4 Rules for Assembling a Planet

Millions of my fans well remember when I first posted back on February 24, 2013 about assembling a planet. That seminal blog post dominated the news and captivated the world (our world, the real Earth, I mean).

Why revisit the topic, then? Has the process of world-building changed? Well, some links in that previous post don’t work, and it’s time for an update with some better information.

Pixabay.com, image #1275774

 

 

Here you are, ready to write a story set in a world different from ours, and you want to know how to do it. Or you’re partway through writing the story already, things aren’t working out, and you want to know where you went wrong.

You can get good information from reading the Wikipedia article on world-building. Roz Morris’ post on the topic encapsulates her advice into three rules. Ruthanne Reid posted a fine article discussing approaches to world-building. What follows is my view of the topic, but you should review these other sources, too.

Here are my four rules for creating a world for your story:

  1. Think through the consequences. You’ve thought of some interesting and original ways that your world is different from the real one…great. But have you thought through the ramifications? Think of Frank Herbert’s Dune and Arrakis, the desert world. Herbert thought through the implications of that type of climate on people’s behavior, clothing, lifestyle, and other animal life.
  2. Set limits on your magic or technology. Sure, it’s fun to imagine a world of amazing magic or super-advanced technologies. But add some constraints. If your protagonist is some all-powerful wizard, then she or he could simply wave a wand and resolve the conflict in the opening scene. Story over.
  3. Make your world clear to readers. Authors who set their stories in the real world have it relatively easy. They can assume readers understand the rules and norms. They needn’t spend many sentences describing the Earth we know. You don’t have that luxury. You’ll need enough (but not too much!) descriptive text to transport readers to your world.
  4. Be consistent. Sure, you’re thinking, you’ll remember the rules of your world as you’re writing your story. I wouldn’t add this as one of my rules if it were that easy. For some reason, there’s a tendency to forget and slip back into our own world.

Armed with my rules, you should now be ready to get out there and build your own world. It’s freely provided services such as this that makes millions around the world (the real one, our Earth) thrill to the mere mention of the name of—

Poseidon’s Scribe

Using the 15 Fiction-Writing Virtues

In a previous blog post, I explored how Benjamin Franklin, an early champion of self-help, might advise us on how to improve our writing. To recall, Ben identified weaknesses in his own character and flipped around those negative weaknesses into their corresponding, positive virtues, toward which he strived.

In that earlier post, I made a list of fifteen fiction-writing virtues, encouraged you to make a similar list, and then left you on your own. Today, I’m picking up where I left you stranded, and providing a structured approach for applying those virtues as you write.

benjamin-franklinBen Franklin took his list of thirteen virtues and focused on applying one per week. He kept a log of his success rate, noting when he succeeded and failed. That simple and easy method might not work for the fiction writing virtues, since the one you’ve selected might not apply to what you’re doing that week. Your virtue list, if it’s anything like mine, might be more event-based.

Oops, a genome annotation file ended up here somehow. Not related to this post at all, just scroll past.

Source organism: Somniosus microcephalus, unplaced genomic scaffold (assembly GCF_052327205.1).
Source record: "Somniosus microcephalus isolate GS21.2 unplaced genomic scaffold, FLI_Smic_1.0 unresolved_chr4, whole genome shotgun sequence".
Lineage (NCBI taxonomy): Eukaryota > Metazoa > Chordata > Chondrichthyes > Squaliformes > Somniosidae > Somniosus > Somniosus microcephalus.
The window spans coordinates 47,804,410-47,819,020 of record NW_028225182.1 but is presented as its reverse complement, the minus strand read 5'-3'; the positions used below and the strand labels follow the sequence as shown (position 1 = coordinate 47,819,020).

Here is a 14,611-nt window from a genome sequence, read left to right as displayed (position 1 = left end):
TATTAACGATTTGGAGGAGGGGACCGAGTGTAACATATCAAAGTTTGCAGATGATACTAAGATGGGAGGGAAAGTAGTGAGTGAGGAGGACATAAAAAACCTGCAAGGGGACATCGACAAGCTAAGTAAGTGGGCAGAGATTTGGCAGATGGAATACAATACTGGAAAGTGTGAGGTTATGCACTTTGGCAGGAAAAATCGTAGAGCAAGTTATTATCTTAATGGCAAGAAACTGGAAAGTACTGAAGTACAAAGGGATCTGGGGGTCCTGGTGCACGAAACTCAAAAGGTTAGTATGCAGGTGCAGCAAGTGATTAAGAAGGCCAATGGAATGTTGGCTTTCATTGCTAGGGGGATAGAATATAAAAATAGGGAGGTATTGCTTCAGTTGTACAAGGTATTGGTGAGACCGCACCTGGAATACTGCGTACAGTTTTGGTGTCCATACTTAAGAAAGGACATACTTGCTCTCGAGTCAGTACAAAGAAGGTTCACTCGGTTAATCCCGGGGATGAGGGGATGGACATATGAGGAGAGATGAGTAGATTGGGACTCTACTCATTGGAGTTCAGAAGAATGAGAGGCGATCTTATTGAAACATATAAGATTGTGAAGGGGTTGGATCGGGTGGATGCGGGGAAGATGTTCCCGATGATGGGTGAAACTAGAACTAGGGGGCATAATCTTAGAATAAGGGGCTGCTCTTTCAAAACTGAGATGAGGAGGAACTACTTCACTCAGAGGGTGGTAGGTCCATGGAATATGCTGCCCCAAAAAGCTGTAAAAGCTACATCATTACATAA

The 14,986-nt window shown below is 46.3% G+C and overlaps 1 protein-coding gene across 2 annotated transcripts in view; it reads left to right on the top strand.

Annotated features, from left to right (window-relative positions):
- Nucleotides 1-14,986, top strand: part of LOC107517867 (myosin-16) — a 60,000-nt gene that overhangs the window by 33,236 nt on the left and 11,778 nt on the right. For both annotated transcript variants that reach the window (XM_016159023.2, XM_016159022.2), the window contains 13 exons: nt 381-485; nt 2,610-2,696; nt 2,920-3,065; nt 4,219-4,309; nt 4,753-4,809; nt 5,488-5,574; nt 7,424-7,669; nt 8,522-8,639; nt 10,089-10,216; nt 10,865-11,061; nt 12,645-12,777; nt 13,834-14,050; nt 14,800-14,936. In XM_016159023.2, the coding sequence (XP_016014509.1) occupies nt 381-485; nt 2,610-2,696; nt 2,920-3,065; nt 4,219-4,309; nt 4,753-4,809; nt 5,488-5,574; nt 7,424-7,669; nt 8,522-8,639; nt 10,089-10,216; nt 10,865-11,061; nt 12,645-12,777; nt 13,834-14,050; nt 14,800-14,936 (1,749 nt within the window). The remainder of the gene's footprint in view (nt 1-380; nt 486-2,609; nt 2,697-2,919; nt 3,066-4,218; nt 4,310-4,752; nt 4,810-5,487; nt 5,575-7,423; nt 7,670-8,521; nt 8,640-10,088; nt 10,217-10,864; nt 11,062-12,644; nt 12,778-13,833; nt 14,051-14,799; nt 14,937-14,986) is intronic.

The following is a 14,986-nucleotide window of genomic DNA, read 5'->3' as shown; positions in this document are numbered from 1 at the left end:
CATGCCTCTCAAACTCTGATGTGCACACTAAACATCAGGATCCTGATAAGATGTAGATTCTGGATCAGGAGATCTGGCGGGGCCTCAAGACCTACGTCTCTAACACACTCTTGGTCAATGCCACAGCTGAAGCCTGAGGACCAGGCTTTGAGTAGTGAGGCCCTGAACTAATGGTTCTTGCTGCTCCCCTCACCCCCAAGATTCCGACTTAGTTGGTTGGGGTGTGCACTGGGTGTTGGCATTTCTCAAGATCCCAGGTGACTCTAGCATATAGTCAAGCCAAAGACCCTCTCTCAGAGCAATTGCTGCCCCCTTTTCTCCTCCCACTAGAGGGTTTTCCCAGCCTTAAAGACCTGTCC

What you need is a mechanism for (1) remembering, (2) applying, (3) recording, and (4) reassessing your virtues:

  • Remembering means that the applicable event-based virtue will appear before you when that given event starts, so it’s a reminder to exercise that virtue.
  • Applying means that, in the moment of decision, you choose to act upon your virtue and do the virtuous thing.
  • Recording means that you’ll keep some sort of log or journal of your success and failure.
  • Reassessing means that once one or more of the initial virtues have become an ingrained habit, you strike it from the list, consider other weaknesses in your writing that require improvement, and add new virtues to work on.

From my earlier blog post, here again are the 15 fiction-writing virtues I came up with. Reminder—yours will likely be different.

15 Virtues

I had split the virtues into five Process virtues and ten Product virtues. Here are a couple of tables showing to which parts of the story-writing procedure each process virtue applies, and to which story elements each product virtue applies.

First draft Self-Edit Critique Submit Rejections
Process Virtues 1. Productivity X X X X X
2. Focus X
3. Humility X
4. Excellence X
5. Doggedness X

 

Character Plot Setting Theme Style
Product Virtues 6. Relevance X X
7. Appeal X X X
8. Engagement X X
9. Empathy X
10. Action X
11. Placement X
12. Meaning X
13. Style X
14. Communication X X
15. Skill X

Remembering. The best solution is to print the list of virtues and keep it near your computer or tablet when writing, and refer to it often. Over time you’ll remember to refer to the “Excellence” virtue before submitting a manuscript, for example.

Applying. This is the most difficult part. In any given writing situation, you must do your best to live up to the virtue that applies to that situation. You’ll likely fail at first, then get better with time, practice, and patience.